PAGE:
You just bought fine jewelry over the internet. You shopped several dealers offering diamonds certified by major laboratories and found a company with a much better deal than the others. Their diamonds were several grades better for the same money, in fact , their deals were “TOO GOOD TO BE TRUE”.
While the grading “labs” used weren’t the familiar GIA (Gemological institute of America – Gem Trade Laboratory) or AGS, (American Gemological Society Laboratories) they still had three initials and were represented as “independent’ so you made the purchase. Then, to acquire insurance, you visit NGL for an appraisal……only to have your bubble burst.
We, unfortunately do a lot of bubble-bursting i.e. informing the client the grading is way off, the diamond has been clarity-enhanced without proper disclosure, etc. But, what is surprising is that most of our clients in this scenario either make a polite return (if allowed) or keep the jewelry anyway! Because the “value” amount on our appraisal is usually similar to what was paid, the client GOT WHAT THEY PAID FOR. They were just mislead when the qualitative aspects were grossly inflated.
Do they have recourse? Since most courts view damages as the monetary discrepancy between what was paid and the appraisal value, many think no. But what if the approach were to gain “the benefit of the bargain” by demanding the promised quality? In the hundreds
of such cases we have had, only a couple clients have pressed the internet jeweler to send what they promised. Since only a very, very small percentage of consumers do this, it doesn’t hurt the jeweler if they occasionally make good on their promises. Of course, if all wronged consumers did that, the jeweler would be losing money and that is precisely how you change such practices.
Northwest consumers are fortunate in the fact that our local bricks and mortar jewelers are some of the most reputable in the country and quick to investigate an alleged discrepancy, which often tend to be minor or a matter of “professional opinion”.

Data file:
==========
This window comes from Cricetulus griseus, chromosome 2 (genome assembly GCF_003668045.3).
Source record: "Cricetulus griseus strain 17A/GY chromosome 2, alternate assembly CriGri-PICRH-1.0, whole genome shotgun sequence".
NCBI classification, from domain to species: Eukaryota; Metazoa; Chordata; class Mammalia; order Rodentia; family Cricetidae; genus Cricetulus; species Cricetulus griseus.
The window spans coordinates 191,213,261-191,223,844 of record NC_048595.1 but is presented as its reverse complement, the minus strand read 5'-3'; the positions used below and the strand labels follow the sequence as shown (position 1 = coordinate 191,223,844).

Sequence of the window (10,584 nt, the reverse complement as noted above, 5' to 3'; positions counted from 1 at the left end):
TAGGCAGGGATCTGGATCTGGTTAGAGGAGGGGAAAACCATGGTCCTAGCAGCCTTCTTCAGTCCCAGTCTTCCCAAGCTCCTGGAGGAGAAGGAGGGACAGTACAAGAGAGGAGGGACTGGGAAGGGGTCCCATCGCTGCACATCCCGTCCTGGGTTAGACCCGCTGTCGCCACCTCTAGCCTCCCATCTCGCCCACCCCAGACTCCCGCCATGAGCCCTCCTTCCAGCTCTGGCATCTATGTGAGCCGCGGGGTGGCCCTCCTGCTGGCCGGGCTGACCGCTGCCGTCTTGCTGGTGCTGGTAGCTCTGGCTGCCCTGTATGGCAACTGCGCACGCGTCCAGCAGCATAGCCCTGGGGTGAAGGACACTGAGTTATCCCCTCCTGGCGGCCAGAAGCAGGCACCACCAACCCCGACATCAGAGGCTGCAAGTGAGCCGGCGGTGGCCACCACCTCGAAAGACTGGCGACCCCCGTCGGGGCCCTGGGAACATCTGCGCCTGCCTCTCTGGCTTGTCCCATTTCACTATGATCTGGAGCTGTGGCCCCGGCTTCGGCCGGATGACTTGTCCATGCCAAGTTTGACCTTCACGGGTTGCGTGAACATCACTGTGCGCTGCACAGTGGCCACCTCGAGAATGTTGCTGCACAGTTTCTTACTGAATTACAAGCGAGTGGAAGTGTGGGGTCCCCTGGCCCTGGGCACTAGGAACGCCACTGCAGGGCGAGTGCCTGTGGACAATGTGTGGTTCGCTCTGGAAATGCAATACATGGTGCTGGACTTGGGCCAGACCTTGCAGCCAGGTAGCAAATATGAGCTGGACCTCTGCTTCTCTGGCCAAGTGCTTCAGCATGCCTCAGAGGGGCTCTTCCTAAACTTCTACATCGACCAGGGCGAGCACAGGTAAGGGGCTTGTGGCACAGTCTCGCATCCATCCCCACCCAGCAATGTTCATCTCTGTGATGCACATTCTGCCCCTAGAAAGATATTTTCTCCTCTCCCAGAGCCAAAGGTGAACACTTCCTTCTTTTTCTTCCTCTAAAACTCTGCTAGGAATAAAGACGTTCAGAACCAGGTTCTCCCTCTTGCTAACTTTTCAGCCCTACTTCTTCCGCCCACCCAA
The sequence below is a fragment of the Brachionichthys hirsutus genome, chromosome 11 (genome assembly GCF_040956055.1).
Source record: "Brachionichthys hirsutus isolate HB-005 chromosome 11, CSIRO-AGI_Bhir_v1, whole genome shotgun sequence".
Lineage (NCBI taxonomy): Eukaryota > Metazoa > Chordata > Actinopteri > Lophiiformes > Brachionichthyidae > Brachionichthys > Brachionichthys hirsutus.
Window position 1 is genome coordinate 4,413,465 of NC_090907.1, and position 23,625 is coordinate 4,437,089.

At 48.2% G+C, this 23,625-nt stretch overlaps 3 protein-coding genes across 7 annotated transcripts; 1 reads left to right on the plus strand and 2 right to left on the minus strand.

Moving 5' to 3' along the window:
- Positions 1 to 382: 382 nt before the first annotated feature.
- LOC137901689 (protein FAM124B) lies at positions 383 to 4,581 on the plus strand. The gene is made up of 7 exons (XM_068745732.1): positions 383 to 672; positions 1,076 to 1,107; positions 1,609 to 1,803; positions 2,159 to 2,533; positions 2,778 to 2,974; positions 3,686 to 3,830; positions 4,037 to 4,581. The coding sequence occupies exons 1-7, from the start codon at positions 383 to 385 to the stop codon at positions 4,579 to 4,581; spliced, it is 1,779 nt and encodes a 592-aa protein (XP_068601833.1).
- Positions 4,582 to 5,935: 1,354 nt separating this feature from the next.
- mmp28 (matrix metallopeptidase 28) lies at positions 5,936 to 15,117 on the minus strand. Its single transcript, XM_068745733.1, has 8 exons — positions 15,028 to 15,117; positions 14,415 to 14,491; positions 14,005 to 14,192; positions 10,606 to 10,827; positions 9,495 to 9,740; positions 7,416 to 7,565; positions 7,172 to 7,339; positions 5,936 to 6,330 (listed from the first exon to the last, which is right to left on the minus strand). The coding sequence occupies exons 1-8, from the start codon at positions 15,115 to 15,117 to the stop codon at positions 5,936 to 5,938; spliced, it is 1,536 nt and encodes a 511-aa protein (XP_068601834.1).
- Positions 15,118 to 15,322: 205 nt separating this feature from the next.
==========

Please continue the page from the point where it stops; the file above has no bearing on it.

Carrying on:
There is a big difference, however when you can’t see the jeweler, handle their merchandise and personally confront them if a problem arises. So one needs to investigate virtual jewelers on how they represent themselves, their merchandise, and stand behind their promises – and don’t rely on the “positive feedback” section their web listing. Talk to a real person and tell them you are having your independent appraiser verify their grading. Tell them you expect the quality to be as promised, replacement with the stated quality if not, or a financial adjustment if the grading is off and you still want to keep the piece.
Since most reputable internet dealers tend to use only AGSL and GIA for diamond
grading reports, they won’t be the ones priced way under the rest of the market. And, while there are other respected laboratories out there, the consistency does drop off after the “big two”. The issue comes more into play when the “labs” are merely producing “paper” for the jeweler and their grading (see our last newsletter) seems to be significantly high relative to the asking price. That’s your red flag.
In a recent conversation with a consumer advocate personality I know, I brought up the prospect of a news feature on the prevalence of internet jewelry fraud. His response was “That isn’t news… ……..it’s assumed.” So, protect yourself and remember you have a friend in the diamond appraisal business (that would be us).
The rest is up to you.
P.S. The Accredited Gemologists Association (of which we are a Certified Lab) has produced a consumer complaint form to report fraud or deceptive practices. It can be procured from their website http://www.accreditedgemologists.org/. along with instructions and possible courses of action.
I am getting really tired of seeing “certified” diamonds and pre-sell appraisals that don’t stack up to the long established standards of the Gemological Institute of America (GIA). Appraisers who advertise their Graduate Gemologists (G.G.) credentials should follow the rules they were taught, whether appraising for the manufacturer, jeweler or consumer.
Ideally, an appraisal is prepared for the owner of the jewelry, with accurate grading and a realistic value for insurance purposes. Nowadays though, jewelers – both traditional and internet, are relying more and more upon appraisals prepared in the interest of selling the item appraised.
These “pre-sale” appraisals are everywhere, even on modestly priced articles and are often supplied by the manufacturers. Don’t get me wrong, I think up-front representation is great, (we started doing similar preliminary reports twenty years ago) but what I am seeing are reports which are more “jeweler friendly” than gemologically accurate. And the values attached tend to be consistently generous (at least compared to the values we follow).
Loose diamonds, too